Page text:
The wake-up call follows research from Food Alert and KAM Media into how people’s attitudes have changed since the pandemic. And hospitality operators who fail to maintain high food hygiene standards and cleanliness have been warned they risk their businesses as consumers are less likely to give them a second chance.
In their survey of 500 UK adults, nearly two in three consumers agreed that hospitality hygiene standards had become more important since the pandemic and 69% wanted to see hand sanitising stations become a permanent feature. More than half also wanted hospitality venues to continue to have extreme hygiene measures evident, displayed, and transparent.
Food Hygiene Ratings (FHRs) should be visible in venues, said respondents, with 4 being the minimum standard that was considered acceptable. However, with newly opened venues the majority expected a rating of 5. Some 49% of consumers had a ‘one strike and you’re out’ policy when it came to bad hygiene standards.
Consumers wrongly believed that venues were inspected for food hygiene standards every six weeks on average, yet the reality is that even annual inspections are being delayed.
Food Alert operations director Mike Williams said: “Now that we are emerging from the pandemic and Covid restrictions have been lifted, it’s clear consumer hygiene awareness has heightened and shows no sign of waning. Those venues that can prove they operate the highest levels of hygiene and food safety will be the ones to win trust and enjoy strong relationships with their customers and build sustainable businesses going forward.
“Our research shows that FHRs are decision makers – or breakers – for consumers and getting the scores on the door can be the difference between business success or failure. Operators don’t have to do it alone. External consultants, such as Food Alert, can help businesses nail a 5 star rating on opening and beyond.”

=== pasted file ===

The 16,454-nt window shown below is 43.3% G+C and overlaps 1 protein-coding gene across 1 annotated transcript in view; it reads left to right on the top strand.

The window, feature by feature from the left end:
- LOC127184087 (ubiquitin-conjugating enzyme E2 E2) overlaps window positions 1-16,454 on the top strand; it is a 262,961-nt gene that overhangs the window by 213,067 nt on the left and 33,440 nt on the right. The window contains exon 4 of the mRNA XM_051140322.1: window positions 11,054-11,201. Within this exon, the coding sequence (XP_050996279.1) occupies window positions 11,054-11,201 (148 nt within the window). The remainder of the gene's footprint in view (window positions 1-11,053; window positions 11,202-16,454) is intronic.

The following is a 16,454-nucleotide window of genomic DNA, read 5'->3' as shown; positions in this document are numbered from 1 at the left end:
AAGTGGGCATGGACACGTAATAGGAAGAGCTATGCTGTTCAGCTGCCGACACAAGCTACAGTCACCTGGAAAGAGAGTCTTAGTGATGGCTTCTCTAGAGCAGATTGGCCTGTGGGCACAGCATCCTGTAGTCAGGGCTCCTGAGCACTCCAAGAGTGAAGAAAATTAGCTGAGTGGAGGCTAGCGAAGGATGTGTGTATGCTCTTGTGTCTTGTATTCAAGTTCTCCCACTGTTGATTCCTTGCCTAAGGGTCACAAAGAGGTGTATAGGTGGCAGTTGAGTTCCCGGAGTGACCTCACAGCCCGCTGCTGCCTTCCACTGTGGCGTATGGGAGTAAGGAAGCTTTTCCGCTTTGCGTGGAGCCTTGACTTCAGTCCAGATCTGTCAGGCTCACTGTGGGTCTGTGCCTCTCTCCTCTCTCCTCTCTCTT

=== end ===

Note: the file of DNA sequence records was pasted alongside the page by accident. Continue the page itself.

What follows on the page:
Blake Gladman, strategy & insights director at KAM said: “Covid-19 catapulted hygiene to the top of consumers’ minds. It’s now a key consideration when deciding which venues to visit and where to avoid. This heightened awareness means that consumers are more ‘ratings aware’ and incredibly unforgiving when standards fall; if a venue falls short of a customer’s hygiene expectations just once they risk losing that customer for good. This research shows that there is now no room for error. Venues simply will not prosper if they fail to get the fundamentals right and meet the increased expectations of consumers on food hygiene and cleanliness.”
It was particularly relevant to the 18 to 34-year-old age group where they were 42% more likely to check FHRs when visiting a hospitality venue than those in the 34-plus category. They were 84% more likely to check FHRs when ordering for delivery than those over 34 and they expected hospitality venues to be inspected more than twice as frequently as older consumers.
With this generation more likely to be ‘rating aware’ across various channels, from customer reviews to rating specific dishes, it gave venues an opportunity to use positive FHR scores to drive footfall. When ordering online, from Deliveroo and Just Eat for example, the FHR was more likely to be used as a sorting factor for venues above range of food and drink, delivery times and images of the food.
The independent research commissioned by Food Alert has been published in a white paper, Hygiene Matters – one strike and you’re out, available to download here.